Catholics and the Arts: An Unfortunate Estrangement

If Catholics continue to cede art in the public square to atheists and nihilists, culture will continue to erode.

A sizeable percentage of committed Catholics have given up on the arts: literature, poetry, visual art, music, and film, at least art that is produced in the public arena. Other Catholics have built a wall between their beliefs and the entertainment they seek from fiction, films, and music, dividing their faith and their recreational reading, viewing, and listening.

The problem with these attitudes is that modern society, in large part, is formed by the arts, and the steady stream of art that disparages and ridicules Catholic beliefs, with few countervailing influences, is producing a dogmatically nihilistic, self-indulgent society. For over a century, art has been judged through the lens of a kind of aesthetic nihilism, which asserts that there is nothing transcendent, nothing that is objectively True, Beautiful, or Good; everything is ephemeral, subjective, and, ultimately, annihilated by the forces of nature. Thus, art containing a transcendent perspective, no matter how inspired or depicted, is un-serious by definition. Sadly, this lens has coarsened culture rather than elevating it, just subjective opinions to an art elite that prides itself on superior intellect and discrimination. That isn’t to say that all public art is bereft of value, but who can deny that the dark thread of nihilism and materialism has infected much of it? Whose High Art today actually probes, inspires, stirs, and awakens?

Sacred art is essential, as it enhances our churches, liturgies, prayer, and many other life experiences, but sacred art is not enough. Catholic engagement with secular art is more essential than ever. But how, in a society that is largely suspicious of traditional faith in general, and Catholicism in particular, and jaded when it comes to values and morality? Such a society can hardly be leavened by resorting to dogma or Biblical texts; such a society requires a kind of proto-evangelization.

This culturally arid state of affairs means that it’s not a matter of producing Catholic art, but of producing art from a Catholic perspective. Joseph Pearce, in his book, Literary Giants, Literary Catholics, identifies and describes many Catholic novelists, essayists, correspondents, poets, and even visual artists who, despite their flaws and weaknesses, exerted a profound effect on their societies through their art: J.R.R. Tolkien, G.K. Chesterton, Evelyn Waugh, T.S. Eliot, and Salvador Dali among them. Americans Flannery O’Connor and William F. Buckley could also be added to this list, along with the jazz musician Dave Brubeck and the Anglo-American filmmaker Alfred Hitchcock. None of these are predominantly known for producing Catholic art, but much of their work was imbued with a Catholic perspective or a Catholic sensibility. Certainly, there are Catholics today who are producing art in this vein, but too few, and many are ignored by other Catholics and Christians because their work is neither explicitly Catholic nor as titillating as that found in the secular arena.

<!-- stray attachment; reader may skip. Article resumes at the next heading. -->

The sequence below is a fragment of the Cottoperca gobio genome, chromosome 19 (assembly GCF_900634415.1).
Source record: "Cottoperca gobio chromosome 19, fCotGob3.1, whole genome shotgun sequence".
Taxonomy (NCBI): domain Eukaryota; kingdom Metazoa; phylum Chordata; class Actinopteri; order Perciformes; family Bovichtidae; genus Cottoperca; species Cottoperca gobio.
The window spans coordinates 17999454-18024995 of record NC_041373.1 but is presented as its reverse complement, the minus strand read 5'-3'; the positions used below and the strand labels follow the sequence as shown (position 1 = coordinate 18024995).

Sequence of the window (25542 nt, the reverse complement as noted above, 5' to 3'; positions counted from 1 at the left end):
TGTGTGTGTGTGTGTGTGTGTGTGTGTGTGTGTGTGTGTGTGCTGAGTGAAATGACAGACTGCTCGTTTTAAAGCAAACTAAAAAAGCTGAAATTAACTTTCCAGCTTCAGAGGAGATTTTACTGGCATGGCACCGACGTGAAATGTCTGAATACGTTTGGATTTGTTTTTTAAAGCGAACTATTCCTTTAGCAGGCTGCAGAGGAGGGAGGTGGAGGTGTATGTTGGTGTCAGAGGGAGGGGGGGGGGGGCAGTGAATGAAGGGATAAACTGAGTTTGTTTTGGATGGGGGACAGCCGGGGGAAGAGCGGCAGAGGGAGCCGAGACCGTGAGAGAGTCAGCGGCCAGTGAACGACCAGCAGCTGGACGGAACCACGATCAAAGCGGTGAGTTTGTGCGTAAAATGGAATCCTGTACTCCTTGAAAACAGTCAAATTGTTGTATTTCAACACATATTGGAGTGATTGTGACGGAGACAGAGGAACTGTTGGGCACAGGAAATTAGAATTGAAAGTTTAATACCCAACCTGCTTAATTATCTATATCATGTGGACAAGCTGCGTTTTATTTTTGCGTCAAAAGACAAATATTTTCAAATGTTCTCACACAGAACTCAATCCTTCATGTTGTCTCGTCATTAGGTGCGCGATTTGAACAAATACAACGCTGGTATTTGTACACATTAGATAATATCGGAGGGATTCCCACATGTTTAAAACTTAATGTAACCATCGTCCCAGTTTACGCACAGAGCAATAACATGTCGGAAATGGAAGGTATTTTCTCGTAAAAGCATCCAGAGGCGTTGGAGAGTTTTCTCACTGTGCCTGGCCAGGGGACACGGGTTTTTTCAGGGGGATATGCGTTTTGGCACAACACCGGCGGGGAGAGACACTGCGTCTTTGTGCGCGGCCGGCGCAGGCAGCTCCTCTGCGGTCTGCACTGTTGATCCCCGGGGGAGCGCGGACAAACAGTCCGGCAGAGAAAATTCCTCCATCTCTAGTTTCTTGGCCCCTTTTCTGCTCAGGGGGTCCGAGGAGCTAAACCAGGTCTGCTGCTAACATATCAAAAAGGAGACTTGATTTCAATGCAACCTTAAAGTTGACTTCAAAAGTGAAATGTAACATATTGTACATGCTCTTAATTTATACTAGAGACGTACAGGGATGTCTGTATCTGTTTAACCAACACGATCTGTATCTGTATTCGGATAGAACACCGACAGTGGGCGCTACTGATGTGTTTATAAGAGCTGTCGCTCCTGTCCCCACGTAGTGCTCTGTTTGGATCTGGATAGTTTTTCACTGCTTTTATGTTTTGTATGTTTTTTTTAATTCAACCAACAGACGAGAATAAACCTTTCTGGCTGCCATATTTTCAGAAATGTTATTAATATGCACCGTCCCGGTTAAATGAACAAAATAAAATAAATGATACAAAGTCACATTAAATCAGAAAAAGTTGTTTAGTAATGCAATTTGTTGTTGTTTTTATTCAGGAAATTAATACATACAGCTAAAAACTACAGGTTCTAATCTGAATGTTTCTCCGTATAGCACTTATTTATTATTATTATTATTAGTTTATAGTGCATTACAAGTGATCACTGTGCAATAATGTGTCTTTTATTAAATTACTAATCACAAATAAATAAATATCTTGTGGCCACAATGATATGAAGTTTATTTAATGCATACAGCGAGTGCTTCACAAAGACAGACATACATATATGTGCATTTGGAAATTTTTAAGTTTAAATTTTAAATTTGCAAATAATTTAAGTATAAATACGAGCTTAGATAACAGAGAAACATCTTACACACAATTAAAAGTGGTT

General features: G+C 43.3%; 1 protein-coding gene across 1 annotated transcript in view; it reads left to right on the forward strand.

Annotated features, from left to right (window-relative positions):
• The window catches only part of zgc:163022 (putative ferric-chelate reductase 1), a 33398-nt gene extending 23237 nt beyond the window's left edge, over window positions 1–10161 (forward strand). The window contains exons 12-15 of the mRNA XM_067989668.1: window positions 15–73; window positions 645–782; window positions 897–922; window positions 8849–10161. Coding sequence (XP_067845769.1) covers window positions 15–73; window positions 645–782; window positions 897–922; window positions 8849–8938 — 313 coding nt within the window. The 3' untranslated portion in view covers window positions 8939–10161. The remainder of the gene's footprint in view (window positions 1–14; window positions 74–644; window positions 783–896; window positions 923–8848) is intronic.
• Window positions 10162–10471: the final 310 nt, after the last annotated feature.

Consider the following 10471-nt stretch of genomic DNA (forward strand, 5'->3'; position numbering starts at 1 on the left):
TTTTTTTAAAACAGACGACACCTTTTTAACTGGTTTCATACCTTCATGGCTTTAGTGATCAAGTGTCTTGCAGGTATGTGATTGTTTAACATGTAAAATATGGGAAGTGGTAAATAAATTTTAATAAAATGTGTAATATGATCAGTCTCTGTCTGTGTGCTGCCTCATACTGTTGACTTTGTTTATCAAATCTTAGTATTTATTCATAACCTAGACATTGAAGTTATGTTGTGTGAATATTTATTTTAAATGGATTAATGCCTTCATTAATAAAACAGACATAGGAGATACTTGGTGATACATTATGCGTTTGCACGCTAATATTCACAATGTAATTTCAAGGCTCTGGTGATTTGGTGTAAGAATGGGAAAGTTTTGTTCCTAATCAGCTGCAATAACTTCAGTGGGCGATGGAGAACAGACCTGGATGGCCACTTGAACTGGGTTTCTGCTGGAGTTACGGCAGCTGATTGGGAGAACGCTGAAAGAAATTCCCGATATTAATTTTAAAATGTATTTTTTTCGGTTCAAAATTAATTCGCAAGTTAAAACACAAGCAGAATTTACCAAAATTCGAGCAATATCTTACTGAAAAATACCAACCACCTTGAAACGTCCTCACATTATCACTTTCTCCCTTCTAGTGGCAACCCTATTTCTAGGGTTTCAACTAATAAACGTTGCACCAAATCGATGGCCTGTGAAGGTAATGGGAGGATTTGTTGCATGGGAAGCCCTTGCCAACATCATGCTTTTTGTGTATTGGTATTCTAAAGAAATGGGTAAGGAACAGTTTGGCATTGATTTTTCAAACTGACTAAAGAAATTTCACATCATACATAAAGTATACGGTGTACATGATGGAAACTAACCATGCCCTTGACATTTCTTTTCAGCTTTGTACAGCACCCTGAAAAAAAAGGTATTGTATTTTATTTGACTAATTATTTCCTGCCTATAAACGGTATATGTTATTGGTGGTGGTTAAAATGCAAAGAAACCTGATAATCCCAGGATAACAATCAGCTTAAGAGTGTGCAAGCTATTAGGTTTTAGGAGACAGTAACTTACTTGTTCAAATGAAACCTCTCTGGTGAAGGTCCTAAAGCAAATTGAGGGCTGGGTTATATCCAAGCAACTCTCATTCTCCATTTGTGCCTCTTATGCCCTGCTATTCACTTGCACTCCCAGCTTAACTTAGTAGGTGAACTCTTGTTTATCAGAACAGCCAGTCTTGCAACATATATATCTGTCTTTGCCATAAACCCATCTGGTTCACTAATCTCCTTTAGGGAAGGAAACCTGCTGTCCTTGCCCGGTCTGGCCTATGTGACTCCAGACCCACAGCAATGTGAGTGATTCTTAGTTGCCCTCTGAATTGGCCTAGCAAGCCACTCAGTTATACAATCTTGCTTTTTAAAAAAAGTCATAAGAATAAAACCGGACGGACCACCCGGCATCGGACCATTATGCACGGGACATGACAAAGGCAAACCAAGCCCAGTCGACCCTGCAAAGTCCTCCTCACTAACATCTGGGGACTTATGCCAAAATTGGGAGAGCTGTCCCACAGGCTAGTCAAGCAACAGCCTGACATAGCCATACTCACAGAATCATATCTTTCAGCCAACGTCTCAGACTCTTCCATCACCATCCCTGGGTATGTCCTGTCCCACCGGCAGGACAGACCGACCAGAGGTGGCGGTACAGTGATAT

About Flannery O’Connor, who described what constituted a “Catholic” novel, Pearce writes, “It is not necessarily about a Christianized or Catholicized world, but is simply ‘one in which the truth as Christians know it has been used as a light to see the world by’”. Another way to say it is art from a Catholic perspective need not be suitable for children or even many young adults; O’Connor’s Wise Blood and Waugh’s Brideshead Revisited certainly aren’t. Films like Shadow of a Doubt, which Hitchcock directed, and The Third Man, with Graham Greene’s screenplay, though depicting grave disorder, also display ‘truth as Christians know it…used as a light to see the world by’. This perspective can also be applied to poetry, visual art, and music.

One gets the sense that Waugh, O’Connor, Eliot, Tolkien wrote the stories they wanted to tell, and that these stories exuded a Catholic perspective because an affinity for Beauty, Truth, and the Good was buried, like a sprouting seed, deep inside them; not because they made an explicit decision to evangelize via their writing. Thus, readers retain the freedom to apply the story to their own experiences and yearnings rather than being made pawns of the author, as Tolkien describes the difference between application and allegory.

If Catholics cede art in the public square to atheists and nihilists, as we have been doing in recent decades, culture will continue to erode. Some of the most avant-garde art today is profoundly dehumanizing, and when the sense of human special-ness (sacred-ness to Christians) is lost, human rights are bound to follow. A cold and clammy utilitarianism is filling the void. We must march into this public square boldly and take our medicine when it comes to criticism, both valid and ideologically-driven, but we also ought to march in with creative energy, bringing our Catholic perspective and sensibilities in a way that is accessible to people of goodwill and discernment.

As to the arts, we need engagement, not estrangement.

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About Thomas M. Doran 85 Articles
Thomas M. Doran is the author of the Tolkien-inspired Toward the Gleam (Ignatius Press, 2011), The Lucifer Ego, and Kataklusmos (2020). He has worked on hundreds of environmental and infrastructure projects, was president of Tetra Tech/MPS, was an adjunct professor of engineering at Lawrence Technological University, and is a member of the College of Fellows of The Engineering Society of Detroit.